Turing Scheme: more details emerge for university bidders

The document includes details for applicants – but neglects to mention an application deadline

The government has released further details of the UK’s new Turing Scheme – the £110-million domestic replacement for Erasmus+. 

The scheme, which is “global in outlook”, will support 35,000 outbound UK exchange students, ministers promise.

The Turing scheme will initially run for one year, with students expected to take up places abroad from September 2021.

A 40-page document published on the official Turing Scheme website confirms details of the application and assessment procedures – but neglects to mention an application deadline. Applications open later this month.

The document confirms that external assessors will consider applications, with final funding decisions resting with the DfE and the devolved administrations. 

Assessors will consider bids against a scoring system with three metrics which aim to establish how prospective projects will deliver value for taxpayers, ‘level up’ access and opportunity, and further “Global Britain”. Each criterion accounts for 50%, 30% and 20% of the total assessment, respectively. 

The document states that successful applicants will receive notifications in summer 2021. Eligibility criteria for universities and students were released by the Department for Education (DfE) last month. 

The Turing Scheme is hosting webinars to support applicants.

The scoring system 

Demonstrating value for UK taxpayers requires applicants to show that a project will develop participants’ skills and that success can be “verified and measured”. 

Applicants should also demonstrate how the project is “likely to have a substantial positive impact on the participating organisations and participants” and “wider value to the institution and those not-participating”, the document states. 

A non-exhaustive list of possible benefits that the projects can deliver includes “educational attainment, social mobility, soft power, exposure to new ideas, research, and innovation”. 

Proposals must also be “new or additional to existing practices within the sending organisation”, it adds. 

These criteria will account for 30% of marks available; the other 20% of the value for money metric assess the design and implementation of the scheme, namely whether its “activities are clearly defined, comprehensive and realistic” and likely to be achieved. Universities should show how the programme will prepare students for life abroad, “including linguistic, cultural and/or educational/technical preparation”, and collect and use participant feedback.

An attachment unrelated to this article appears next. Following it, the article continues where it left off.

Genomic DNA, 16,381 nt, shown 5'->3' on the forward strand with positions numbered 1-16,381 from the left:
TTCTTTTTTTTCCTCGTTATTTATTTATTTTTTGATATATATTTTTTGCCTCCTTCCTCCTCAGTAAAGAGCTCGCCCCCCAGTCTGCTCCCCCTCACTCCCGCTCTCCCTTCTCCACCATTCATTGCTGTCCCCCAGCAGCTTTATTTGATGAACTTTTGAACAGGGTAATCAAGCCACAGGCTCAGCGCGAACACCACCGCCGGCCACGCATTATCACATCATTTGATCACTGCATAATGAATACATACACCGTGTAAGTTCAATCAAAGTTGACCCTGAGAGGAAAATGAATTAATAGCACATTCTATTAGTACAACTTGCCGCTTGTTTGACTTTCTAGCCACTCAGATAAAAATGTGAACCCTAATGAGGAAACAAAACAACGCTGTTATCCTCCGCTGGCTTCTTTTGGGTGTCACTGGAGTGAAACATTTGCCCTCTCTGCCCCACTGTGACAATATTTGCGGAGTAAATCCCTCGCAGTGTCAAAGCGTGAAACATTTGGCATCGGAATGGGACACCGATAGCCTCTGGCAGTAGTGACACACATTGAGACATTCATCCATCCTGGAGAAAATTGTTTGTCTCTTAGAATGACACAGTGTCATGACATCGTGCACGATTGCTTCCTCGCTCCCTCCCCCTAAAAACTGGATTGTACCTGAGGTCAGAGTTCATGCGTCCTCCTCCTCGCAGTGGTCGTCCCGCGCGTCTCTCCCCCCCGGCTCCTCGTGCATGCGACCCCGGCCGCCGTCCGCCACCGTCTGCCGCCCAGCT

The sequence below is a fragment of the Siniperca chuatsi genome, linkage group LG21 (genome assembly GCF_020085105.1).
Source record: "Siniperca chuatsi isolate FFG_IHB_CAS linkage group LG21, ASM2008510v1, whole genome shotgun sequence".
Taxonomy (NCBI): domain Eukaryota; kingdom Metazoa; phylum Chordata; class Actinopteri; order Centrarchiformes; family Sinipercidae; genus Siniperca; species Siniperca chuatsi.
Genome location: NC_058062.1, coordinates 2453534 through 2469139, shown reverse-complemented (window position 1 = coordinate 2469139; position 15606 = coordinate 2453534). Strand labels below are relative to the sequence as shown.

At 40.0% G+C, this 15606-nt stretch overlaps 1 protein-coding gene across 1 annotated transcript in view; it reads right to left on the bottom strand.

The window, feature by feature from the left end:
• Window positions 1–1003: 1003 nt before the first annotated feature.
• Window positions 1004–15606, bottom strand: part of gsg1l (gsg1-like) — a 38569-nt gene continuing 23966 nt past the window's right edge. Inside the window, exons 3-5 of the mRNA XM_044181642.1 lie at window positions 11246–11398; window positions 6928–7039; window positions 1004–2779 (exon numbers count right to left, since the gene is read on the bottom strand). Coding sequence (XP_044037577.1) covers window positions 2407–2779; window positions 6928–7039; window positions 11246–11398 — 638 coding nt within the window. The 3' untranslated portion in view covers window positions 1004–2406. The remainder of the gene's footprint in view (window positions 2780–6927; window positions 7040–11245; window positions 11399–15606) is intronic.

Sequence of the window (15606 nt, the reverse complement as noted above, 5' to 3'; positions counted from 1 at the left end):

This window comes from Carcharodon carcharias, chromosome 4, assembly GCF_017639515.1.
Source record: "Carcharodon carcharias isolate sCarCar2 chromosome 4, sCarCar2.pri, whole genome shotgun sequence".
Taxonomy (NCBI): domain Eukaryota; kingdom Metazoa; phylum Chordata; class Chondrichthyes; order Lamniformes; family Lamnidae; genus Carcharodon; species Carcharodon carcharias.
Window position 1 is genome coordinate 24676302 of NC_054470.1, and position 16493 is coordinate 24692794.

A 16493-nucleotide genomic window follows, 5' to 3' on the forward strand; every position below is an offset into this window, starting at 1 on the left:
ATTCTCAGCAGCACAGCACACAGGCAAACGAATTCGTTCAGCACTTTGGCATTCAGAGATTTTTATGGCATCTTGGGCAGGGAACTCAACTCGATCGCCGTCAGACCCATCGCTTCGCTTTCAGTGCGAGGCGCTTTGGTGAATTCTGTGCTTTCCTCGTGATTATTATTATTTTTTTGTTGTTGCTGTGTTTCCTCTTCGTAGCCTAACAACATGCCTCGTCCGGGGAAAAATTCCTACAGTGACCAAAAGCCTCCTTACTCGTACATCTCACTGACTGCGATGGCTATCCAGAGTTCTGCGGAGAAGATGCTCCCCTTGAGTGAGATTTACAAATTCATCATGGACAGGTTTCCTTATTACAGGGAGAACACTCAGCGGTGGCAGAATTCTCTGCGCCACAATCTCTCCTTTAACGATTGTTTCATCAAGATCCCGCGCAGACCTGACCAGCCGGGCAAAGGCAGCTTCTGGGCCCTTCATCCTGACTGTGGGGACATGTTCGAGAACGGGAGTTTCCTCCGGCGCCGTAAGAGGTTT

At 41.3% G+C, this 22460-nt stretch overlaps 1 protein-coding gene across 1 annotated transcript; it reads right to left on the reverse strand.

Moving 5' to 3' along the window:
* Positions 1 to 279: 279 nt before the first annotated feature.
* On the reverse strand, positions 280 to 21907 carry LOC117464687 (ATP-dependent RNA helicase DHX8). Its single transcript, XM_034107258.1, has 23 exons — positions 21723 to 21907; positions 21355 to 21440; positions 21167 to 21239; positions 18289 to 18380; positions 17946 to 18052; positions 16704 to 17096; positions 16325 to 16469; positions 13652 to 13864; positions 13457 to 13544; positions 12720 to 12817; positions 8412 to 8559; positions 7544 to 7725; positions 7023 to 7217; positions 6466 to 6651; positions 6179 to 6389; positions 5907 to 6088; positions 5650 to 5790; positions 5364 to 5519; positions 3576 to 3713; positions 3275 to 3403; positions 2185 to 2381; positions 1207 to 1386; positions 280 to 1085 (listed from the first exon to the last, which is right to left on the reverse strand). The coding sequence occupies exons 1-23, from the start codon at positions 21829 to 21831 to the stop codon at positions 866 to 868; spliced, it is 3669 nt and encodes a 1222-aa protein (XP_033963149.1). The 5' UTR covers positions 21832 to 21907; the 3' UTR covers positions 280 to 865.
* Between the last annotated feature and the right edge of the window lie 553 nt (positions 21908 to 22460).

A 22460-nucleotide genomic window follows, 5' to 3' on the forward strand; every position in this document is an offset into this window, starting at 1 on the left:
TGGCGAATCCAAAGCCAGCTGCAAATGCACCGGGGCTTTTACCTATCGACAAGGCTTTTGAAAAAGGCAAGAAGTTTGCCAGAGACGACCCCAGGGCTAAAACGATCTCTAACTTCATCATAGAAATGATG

The scheme should support the government “levelling-up” policies, the assessment process states. Universities can do this by detailing how they plan to “target groups with less access opportunities or additional educational needs”. They can demonstrate this by showing how they will support with “fewer opportunities” – such as providing help with “passport costs, cultural and language preparation”. 

The Turing Scheme will employ a “broad basket of measures” to define disadvantaged groups, which includes students with an annual household income of £25,000 or less, those in receipt of Universal Credit, care leavers, those with caring responsibilities, estranged students and refugees and asylum seekers.

The DfE also said it would welcome bids that prioritise the following students: those from an ethnic minority; that are first-in-their-family to go to university; have special educational needs; are part-time or mature learners. 

Universities should “already working with international partners or looking to start international relationships with suitable project partners,” the document explains. They should also provide “clear reasoning for the countries involved” and why the partner “organisation(s) involved are suitable and demonstrates a strengthening of UK-international relations”. The DfE has said there are no restrictions on the countries involved. 

Extra funding worth between £490 and £445 per month is available for students from disadvantaged backgrounds to help cover living costs – provided in addition to support with travel costs. For example, a disadvantaged student travelling to nearly every university in the European Union would receive between £165 and £325 towards the cost of a round trip. Trips of less than 99km receive £20.

For participants with SEND, “the Turing Scheme will fund up to 100% of actual costs for support directly related to their additional needs”.

Read more: The ‘new normal’: Glasgow staff told to ditch flights for video conferencing

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